Police In Virginia Threaten To Arrest Anti-Marriage Amendment Canvassers

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Pam Spaulding notes that people canvassing houses in Warrenton, Virginia in an attempt to educate citizens about the dangers of passing the proposed marriage amendment are being threatened by police. Members of local law enforcement are dragging out an ordinance meant to control door-to-door sales. There is no evidence that the ordinance is being used to threaten candidates going door-to-door–only opponents of the marriage amendment.

The amendment reads as follows:

Shall Article I (the Bill of Rights) of the Constitution of Virginia be amended to state:

That only a union between one man and one woman may be a marriage valid in or recognized by this Commonwealth and its political subdivisions.

This Commonwealth and its political subdivisions shall not create or recognize a legal status for relationships of unmarried individuals that intends to approximate the design, qualities, significance, or effects of marriage. Nor shall this Commonwealth or its political subdivisions create or recognize another union, partnership, or other legal status to which is assigned the rights, benefits, obligations, qualities, or effects of marriage.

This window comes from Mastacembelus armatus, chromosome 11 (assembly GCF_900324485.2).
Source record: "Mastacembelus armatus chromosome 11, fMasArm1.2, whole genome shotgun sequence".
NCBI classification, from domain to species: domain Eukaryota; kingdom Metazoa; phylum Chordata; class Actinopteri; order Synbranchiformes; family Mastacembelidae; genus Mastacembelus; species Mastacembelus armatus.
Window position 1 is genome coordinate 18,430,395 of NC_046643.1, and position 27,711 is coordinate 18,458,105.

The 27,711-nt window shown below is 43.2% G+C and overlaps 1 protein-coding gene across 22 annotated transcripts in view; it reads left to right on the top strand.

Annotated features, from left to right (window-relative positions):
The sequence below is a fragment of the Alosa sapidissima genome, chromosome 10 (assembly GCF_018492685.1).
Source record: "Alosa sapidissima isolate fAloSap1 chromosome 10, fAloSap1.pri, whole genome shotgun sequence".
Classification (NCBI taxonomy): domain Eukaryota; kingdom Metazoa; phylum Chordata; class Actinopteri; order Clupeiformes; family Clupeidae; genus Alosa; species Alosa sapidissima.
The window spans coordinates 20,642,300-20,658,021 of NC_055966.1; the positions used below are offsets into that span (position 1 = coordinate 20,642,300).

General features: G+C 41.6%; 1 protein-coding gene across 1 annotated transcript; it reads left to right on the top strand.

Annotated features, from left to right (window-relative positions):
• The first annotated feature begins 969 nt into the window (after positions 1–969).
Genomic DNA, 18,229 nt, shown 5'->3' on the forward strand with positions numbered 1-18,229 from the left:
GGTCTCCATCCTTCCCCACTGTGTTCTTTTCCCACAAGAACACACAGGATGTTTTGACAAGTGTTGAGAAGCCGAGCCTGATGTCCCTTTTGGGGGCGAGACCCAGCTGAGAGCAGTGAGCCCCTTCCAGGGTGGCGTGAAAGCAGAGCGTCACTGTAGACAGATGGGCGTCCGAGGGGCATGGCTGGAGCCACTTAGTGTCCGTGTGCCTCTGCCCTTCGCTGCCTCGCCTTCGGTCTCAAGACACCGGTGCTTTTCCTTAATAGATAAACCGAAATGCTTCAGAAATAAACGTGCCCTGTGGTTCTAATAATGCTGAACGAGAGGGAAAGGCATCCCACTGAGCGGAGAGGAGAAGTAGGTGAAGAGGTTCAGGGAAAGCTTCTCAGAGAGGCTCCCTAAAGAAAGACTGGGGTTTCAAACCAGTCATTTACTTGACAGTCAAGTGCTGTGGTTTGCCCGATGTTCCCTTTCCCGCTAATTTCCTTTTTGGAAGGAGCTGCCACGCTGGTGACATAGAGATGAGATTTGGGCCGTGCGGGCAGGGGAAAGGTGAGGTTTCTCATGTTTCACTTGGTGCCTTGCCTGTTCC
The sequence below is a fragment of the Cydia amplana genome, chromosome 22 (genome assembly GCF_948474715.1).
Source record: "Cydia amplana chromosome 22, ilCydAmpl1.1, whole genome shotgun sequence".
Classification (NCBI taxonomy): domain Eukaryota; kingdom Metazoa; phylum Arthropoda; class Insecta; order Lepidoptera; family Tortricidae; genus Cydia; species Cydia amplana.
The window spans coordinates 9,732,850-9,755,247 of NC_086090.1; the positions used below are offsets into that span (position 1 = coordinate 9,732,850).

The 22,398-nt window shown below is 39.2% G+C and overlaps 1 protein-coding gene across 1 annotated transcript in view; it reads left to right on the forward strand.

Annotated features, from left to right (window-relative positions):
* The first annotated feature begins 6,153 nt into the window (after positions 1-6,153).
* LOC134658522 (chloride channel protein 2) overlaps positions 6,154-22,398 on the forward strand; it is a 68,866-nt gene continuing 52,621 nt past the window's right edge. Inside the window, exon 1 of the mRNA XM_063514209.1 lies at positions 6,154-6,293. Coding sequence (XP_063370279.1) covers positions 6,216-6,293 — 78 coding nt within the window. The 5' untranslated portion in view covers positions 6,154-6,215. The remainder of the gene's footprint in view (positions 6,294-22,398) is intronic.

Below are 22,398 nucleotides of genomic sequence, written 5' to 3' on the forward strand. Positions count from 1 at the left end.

The ACLU of Virginia has intervened.

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THE BIG PICTURE

You expect the big picture, and it's our job at Mother Jones to give it to you. And right now, so many of the troubles we face are the making not of a virus, but of the quest for profit, political or economic (and not just from the man in the White House who could have offered leadership and comfort but instead gave us bleach).

In "News Is Just Like Waste Management," we unpack what the coronavirus crisis has meant for journalism, including Mother Jones’, and how we can rise to the challenge. If you're able to, this is a critical moment to support our nonprofit journalism with a donation: We've scoured our budget and made the cuts we can without impairing our mission, and we hope to raise $400,000 from our community of online readers to help keep our big reporting projects going because this extraordinary pandemic-plus-election year is no time to pull back.

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